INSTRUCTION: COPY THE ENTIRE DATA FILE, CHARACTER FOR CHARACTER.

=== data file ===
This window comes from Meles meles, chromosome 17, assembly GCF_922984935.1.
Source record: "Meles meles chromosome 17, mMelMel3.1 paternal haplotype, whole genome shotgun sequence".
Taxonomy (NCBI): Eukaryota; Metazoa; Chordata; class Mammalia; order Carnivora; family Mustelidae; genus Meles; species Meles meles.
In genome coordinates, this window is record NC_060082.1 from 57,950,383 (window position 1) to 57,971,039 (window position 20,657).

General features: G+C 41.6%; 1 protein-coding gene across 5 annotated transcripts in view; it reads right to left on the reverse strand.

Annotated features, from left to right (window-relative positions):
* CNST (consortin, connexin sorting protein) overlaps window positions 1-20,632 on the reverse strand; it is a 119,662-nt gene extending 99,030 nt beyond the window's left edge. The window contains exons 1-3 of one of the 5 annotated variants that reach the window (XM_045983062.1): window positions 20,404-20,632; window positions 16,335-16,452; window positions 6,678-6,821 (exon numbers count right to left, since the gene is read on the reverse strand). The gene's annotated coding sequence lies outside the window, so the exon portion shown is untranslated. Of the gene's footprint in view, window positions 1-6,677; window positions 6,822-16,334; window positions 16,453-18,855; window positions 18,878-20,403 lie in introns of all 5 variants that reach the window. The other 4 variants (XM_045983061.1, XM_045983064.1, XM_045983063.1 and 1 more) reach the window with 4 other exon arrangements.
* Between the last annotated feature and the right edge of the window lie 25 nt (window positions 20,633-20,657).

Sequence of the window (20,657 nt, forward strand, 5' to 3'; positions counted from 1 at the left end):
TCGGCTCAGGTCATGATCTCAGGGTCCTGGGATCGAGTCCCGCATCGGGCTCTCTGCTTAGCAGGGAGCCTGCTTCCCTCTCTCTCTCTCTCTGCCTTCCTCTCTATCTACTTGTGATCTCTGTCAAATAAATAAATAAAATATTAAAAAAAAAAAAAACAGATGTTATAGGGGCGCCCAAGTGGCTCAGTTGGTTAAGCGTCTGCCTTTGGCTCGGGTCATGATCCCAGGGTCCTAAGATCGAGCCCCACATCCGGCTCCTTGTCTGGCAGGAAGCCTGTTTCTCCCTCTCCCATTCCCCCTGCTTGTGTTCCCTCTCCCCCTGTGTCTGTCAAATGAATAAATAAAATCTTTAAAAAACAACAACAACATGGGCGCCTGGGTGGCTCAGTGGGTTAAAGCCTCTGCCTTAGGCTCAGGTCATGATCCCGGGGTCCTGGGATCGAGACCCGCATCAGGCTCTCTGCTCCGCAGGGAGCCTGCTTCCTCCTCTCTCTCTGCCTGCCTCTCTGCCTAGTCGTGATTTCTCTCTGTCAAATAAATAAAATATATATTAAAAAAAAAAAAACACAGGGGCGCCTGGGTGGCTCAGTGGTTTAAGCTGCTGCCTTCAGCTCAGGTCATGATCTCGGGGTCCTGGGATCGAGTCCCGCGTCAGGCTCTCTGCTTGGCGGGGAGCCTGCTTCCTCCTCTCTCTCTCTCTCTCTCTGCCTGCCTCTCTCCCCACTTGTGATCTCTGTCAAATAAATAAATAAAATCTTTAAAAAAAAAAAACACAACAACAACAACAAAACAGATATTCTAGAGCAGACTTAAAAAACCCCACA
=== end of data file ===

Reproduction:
This window comes from Meles meles, chromosome 17, assembly GCF_922984935.1.
Source record: "Meles meles chromosome 17, mMelMel3.1 paternal haplotype, whole genome shotgun sequence".
Taxonomy (NCBI): Eukaryota; Metazoa; Chordata; class Mammalia; order Carnivora; family Mustelidae; genus Meles; species Meles meles.
In genome coordinates, this window is record NC_060082.1 from 57,950,383 (window position 1) to 57,971,039 (window position 20,657).

General features: G+C 41.6%; 1 protein-coding gene across 5 annotated transcripts in view; it reads right to left on the reverse strand.

Annotated features, from left to right (window-relative positions):
* CNST (consortin, connexin sorting protein) overlaps window positions 1-20,632 on the reverse strand; it is a 119,662-nt gene extending 99,030 nt beyond the window's left edge. The window contains exons 1-3 of one of the 5 annotated variants that reach the window (XM_045983062.1): window positions 20,404-20,632; window positions 16,335-16,452; window positions 6,678-6,821 (exon numbers count right to left, since the gene is read on the reverse strand). The gene's annotated coding sequence lies outside the window, so the exon portion shown is untranslated. Of the gene's footprint in view, window positions 1-6,677; window positions 6,822-16,334; window positions 16,453-18,855; window positions 18,878-20,403 lie in introns of all 5 variants that reach the window. The other 4 variants (XM_045983061.1, XM_045983064.1, XM_045983063.1 and 1 more) reach the window with 4 other exon arrangements.
* Between the last annotated feature and the right edge of the window lie 25 nt (window positions 20,633-20,657).

Sequence of the window (20,657 nt, forward strand, 5' to 3'; positions counted from 1 at the left end):
TCGGCTCAGGTCATGATCTCAGGGTCCTGGGATCGAGTCCCGCATCGGGCTCTCTGCTTAGCAGGGAGCCTGCTTCCCTCTCTCTCTCTCTCTGCCTTCCTCTCTATCTACTTGTGATCTCTGTCAAATAAATAAATAAAATATTAAAAAAAAAAAAAACAGATGTTATAGGGGCGCCCAAGTGGCTCAGTTGGTTAAGCGTCTGCCTTTGGCTCGGGTCATGATCCCAGGGTCCTAAGATCGAGCCCCACATCCGGCTCCTTGTCTGGCAGGAAGCCTGTTTCTCCCTCTCCCATTCCCCCTGCTTGTGTTCCCTCTCCCCCTGTGTCTGTCAAATGAATAAATAAAATCTTTAAAAAACAACAACAACATGGGCGCCTGGGTGGCTCAGTGGGTTAAAGCCTCTGCCTTAGGCTCAGGTCATGATCCCGGGGTCCTGGGATCGAGACCCGCATCAGGCTCTCTGCTCCGCAGGGAGCCTGCTTCCTCCTCTCTCTCTGCCTGCCTCTCTGCCTAGTCGTGATTTCTCTCTGTCAAATAAATAAAATATATATTAAAAAAAAAAAAACACAGGGGCGCCTGGGTGGCTCAGTGGTTTAAGCTGCTGCCTTCAGCTCAGGTCATGATCTCGGGGTCCTGGGATCGAGTCCCGCGTCAGGCTCTCTGCTTGGCGGGGAGCCTGCTTCCTCCTCTCTCTCTCTCTCTCTCTGCCTGCCTCTCTCCCCACTTGTGATCTCTGTCAAATAAATAAATAAAATCTTTAAAAAAAAAAAACACAACAACAACAACAAAACAGATATTCTAGAGCAGACTTAAAAAACCCCACA